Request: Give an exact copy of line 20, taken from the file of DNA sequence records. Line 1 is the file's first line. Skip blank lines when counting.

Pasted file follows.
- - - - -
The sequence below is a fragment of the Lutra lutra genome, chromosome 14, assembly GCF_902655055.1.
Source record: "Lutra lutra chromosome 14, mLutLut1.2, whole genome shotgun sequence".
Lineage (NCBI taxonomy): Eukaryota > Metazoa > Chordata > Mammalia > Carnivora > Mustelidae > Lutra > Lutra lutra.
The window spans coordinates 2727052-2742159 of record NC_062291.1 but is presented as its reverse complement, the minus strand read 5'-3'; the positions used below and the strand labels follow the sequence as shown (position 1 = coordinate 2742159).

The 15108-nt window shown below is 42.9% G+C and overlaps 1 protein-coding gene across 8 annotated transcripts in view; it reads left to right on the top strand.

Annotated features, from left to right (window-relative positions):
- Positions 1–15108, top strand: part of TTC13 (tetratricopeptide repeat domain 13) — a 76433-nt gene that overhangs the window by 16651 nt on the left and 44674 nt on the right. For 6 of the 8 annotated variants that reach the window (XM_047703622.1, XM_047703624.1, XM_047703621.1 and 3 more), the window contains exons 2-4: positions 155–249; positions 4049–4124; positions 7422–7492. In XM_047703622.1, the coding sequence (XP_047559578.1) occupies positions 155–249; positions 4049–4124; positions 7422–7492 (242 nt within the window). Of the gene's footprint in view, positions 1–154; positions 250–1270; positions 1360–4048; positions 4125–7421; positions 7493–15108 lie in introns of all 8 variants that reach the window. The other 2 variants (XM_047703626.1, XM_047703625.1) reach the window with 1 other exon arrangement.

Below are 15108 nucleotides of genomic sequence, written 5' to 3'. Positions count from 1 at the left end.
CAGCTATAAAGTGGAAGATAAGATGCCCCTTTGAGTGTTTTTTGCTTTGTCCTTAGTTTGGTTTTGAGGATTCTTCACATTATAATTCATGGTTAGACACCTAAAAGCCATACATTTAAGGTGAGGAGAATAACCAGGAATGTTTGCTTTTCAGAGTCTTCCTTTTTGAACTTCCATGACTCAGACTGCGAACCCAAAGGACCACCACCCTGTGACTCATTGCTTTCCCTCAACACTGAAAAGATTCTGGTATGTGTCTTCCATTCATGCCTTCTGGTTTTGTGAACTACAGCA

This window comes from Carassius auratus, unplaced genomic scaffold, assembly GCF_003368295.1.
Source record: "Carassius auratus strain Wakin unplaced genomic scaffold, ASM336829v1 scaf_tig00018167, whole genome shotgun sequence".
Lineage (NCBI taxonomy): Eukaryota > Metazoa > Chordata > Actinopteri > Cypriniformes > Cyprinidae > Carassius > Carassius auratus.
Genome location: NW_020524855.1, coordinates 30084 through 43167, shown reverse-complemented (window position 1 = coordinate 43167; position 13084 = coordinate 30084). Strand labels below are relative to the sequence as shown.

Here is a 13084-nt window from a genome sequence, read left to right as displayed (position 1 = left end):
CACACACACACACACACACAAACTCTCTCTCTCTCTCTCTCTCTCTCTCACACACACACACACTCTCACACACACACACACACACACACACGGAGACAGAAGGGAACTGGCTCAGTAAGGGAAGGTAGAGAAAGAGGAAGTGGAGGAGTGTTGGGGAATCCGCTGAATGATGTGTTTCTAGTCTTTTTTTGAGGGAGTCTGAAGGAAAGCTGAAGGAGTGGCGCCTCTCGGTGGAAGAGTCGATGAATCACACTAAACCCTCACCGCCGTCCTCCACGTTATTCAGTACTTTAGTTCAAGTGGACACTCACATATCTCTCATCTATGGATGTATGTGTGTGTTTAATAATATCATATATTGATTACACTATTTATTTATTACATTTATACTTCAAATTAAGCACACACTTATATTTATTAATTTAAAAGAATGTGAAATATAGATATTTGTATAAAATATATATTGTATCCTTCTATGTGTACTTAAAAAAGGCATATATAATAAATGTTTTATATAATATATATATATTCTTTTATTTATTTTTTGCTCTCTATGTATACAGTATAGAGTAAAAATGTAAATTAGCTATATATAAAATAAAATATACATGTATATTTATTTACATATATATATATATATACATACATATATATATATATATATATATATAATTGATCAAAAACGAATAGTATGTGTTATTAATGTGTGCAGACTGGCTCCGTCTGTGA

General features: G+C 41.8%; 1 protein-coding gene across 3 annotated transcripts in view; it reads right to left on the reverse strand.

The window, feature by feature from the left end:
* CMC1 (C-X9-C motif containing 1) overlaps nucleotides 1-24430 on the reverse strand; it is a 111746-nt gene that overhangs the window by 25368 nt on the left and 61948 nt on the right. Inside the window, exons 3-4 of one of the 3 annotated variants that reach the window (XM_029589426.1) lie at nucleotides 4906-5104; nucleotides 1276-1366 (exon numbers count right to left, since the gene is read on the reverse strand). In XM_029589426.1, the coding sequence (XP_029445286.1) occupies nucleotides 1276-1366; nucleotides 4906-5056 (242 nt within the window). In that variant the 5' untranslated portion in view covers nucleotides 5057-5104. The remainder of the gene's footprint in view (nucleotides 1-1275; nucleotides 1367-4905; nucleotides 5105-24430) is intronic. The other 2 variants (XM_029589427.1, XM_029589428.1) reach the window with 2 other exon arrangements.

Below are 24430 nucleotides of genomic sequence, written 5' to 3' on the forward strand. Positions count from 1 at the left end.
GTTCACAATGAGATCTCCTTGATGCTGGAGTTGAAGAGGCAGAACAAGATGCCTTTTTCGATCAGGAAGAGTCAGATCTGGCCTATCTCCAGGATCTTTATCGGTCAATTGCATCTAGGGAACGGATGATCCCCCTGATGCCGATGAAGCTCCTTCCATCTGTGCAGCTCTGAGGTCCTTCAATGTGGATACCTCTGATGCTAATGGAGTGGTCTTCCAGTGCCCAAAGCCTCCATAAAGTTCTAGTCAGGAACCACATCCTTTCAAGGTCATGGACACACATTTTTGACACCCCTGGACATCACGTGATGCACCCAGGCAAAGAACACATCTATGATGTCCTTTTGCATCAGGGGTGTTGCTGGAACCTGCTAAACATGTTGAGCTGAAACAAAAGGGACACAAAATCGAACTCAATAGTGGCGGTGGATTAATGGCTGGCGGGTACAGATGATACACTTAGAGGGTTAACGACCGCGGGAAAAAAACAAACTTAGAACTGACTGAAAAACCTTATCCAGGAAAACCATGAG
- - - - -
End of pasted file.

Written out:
GTTCACAATGAGATCTCCTTGATGCTGGAGTTGAAGAGGCAGAACAAGATGCCTTTTTCGATCAGGAAGAGTCAGATCTGGCCTATCTCCAGGATCTTTATCGGTCAATTGCATCTAGGGAACGGATGATCCCCCTGATGCCGATGAAGCTCCTTCCATCTGTGCAGCTCTGAGGTCCTTCAATGTGGATACCTCTGATGCTAATGGAGTGGTCTTCCAGTGCCCAAAGCCTCCATAAAGTTCTAGTCAGGAACCACATCCTTTCAAGGTCATGGACACACATTTTTGACACCCCTGGACATCACGTGATGCACCCAGGCAAAGAACACATCTATGATGTCCTTTTGCATCAGGGGTGTTGCTGGAACCTGCTAAACATGTTGAGCTGAAACAAAAGGGACACAAAATCGAACTCAATAGTGGCGGTGGATTAATGGCTGGCGGGTACAGATGATACACTTAGAGGGTTAACGACCGCGGGAAAAAAACAAACTTAGAACTGACTGAAAAACCTTATCCAGGAAAACCATGAG